Flash fiction novellas weren’t the peak of the ‘90s, — though that was when the term was coined — but poet-in-residence Mary Biddinger tries to keep the spirit of the decade alive through her poetry.
Biddinger will speak at 12:15 p.m. today on the porch of the Literary Arts Center at Alumni Hall to kick off Week Four of the Writers’ Center Brown Bag lectures.
“I’d like to build on what we’re doing in the workshop,” said Biddinger, who’s teaching a class this week on “Delight in the Details: Writing Poems that Startle and Enchant,” “thinking about how we generate material for poems and what material we put in the poems.”
After finishing edits on a collection of essays about self-care for writers, Biddinger said she teamed up with a colleague to ask writers what their advice is to take care of themselves.
“My Brown Bag talk is going to focus on moving from your writerly practice and … how you take care of and nurture yourself as a writer and as a human at the same time,” she said.
Looking back, she said, in “the history of literature, a lot of those authors did not take great care of themselves.”
Biddinger said she compares choosing what to include in poetry to going grocery shopping.
“I’m always the person whose arm is hurting so much because I put all this stuff in my hand basket instead of getting a cart,” she said. “(We’ll talk) about where you generate and find these descriptive items.”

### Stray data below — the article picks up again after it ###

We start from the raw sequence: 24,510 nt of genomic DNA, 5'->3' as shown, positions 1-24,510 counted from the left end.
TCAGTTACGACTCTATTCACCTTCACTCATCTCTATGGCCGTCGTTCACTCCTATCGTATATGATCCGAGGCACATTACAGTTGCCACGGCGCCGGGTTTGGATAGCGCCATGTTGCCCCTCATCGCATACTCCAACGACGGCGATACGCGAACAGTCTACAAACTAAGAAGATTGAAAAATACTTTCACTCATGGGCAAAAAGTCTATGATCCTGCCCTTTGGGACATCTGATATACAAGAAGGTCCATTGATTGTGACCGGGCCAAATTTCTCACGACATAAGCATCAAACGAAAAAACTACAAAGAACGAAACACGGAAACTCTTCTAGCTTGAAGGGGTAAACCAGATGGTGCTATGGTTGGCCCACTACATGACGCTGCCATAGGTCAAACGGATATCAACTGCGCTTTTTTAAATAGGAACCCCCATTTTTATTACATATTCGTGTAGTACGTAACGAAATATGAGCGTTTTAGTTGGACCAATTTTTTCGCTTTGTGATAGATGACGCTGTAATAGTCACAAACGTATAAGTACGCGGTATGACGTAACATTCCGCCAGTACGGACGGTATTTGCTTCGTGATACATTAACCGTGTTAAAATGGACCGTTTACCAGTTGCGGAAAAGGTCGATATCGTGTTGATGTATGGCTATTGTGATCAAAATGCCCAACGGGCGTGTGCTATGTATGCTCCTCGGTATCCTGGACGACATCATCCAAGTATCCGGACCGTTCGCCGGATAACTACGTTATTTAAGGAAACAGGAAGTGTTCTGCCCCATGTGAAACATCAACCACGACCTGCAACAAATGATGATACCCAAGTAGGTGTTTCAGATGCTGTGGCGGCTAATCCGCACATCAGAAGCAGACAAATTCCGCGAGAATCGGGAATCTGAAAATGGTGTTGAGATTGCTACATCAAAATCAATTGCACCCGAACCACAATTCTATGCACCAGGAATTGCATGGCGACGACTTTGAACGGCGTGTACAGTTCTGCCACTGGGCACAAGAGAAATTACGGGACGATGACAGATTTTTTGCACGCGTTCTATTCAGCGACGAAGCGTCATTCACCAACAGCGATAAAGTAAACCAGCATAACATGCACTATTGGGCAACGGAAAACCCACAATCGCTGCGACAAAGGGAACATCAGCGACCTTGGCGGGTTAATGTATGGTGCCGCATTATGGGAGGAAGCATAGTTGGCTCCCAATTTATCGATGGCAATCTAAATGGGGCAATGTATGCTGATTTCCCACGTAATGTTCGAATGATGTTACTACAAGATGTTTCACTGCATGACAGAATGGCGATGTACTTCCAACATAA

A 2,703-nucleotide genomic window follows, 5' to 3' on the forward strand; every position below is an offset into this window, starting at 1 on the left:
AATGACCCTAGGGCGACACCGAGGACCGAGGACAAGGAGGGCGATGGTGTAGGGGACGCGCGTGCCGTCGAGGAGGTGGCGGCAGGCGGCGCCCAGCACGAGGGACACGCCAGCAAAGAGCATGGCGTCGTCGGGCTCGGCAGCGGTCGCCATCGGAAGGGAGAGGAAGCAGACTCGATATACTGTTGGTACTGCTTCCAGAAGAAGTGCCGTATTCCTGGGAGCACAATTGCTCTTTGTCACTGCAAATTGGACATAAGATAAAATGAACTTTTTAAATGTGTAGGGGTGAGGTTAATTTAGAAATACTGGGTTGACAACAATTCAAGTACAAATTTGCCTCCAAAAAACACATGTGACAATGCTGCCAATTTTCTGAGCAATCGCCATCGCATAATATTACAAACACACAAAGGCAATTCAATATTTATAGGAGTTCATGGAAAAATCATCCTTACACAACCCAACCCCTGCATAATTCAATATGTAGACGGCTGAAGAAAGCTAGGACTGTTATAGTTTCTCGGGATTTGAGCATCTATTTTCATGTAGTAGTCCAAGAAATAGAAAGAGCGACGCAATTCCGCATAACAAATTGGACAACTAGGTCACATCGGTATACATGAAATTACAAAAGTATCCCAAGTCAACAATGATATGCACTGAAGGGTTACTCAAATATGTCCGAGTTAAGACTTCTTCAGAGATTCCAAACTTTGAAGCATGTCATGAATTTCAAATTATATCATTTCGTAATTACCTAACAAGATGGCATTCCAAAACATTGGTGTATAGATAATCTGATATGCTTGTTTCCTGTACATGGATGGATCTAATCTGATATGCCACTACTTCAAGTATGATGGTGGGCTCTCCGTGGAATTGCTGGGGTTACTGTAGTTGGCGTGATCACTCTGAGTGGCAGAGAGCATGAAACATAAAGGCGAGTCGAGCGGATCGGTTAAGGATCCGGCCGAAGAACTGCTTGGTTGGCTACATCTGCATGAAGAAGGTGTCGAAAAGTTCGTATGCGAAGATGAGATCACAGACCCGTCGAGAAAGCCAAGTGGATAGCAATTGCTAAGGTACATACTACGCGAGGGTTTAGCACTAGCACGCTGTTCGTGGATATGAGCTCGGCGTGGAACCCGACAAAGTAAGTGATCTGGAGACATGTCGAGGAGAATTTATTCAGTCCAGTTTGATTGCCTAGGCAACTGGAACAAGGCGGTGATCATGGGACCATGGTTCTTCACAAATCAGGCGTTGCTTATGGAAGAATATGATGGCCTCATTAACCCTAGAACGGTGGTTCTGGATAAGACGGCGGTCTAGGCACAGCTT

When working with writers, Biddinger said she tries to be as “gentle and positive” as possible.
“(Sometimes writers are) afraid that the instructor is going to give them harsh criticism,” she said. “My aim is to uplift all writers, so they can expect to leave the workshop feeling better about their work and getting some new ideas about how to make it grow.”
Among Biddinger’s poetry collections are Partial Genius: Prose Poems and Department of Elegy. Her flash fiction has appeared in Always Crashing, DIAGRAM, Gone Lawn and Southern Indiana Review. And as a professor and administrator at the University of Akron, Biddinger said she often feels “like an ambassador” for the ‘90s.
She said she didn’t realize “how cool” the ‘90s were until talking to some younger friends.
“They (said), ‘Wow, you’re so lucky that you were able to be a young person at the time when Nirvana was touring,’ ” Biddinger said. “That was pretty awesome. The music is really great and so are the clothes — even if the clothes are hideous — they’re still great.”
Biddinger said she took this idea — and others from speaking with her 21-year-old daughter — and ran with it.
“One of my favorite things in writing, regardless of genre, is filling the writing with details,” she said, “so people can just experience things along with the speaker of the poem or the piece of flash fiction.”
The majority of Biddinger’s work comes from memories, reading and research, she said. Her current flash fiction novella project is set in the lives of two Chicago roommates navigating the city in the ‘90s.
“I do research to fill my poems with stuff that would be appropriate,” she said, “and also to think about what our emotional connections to those things might be.”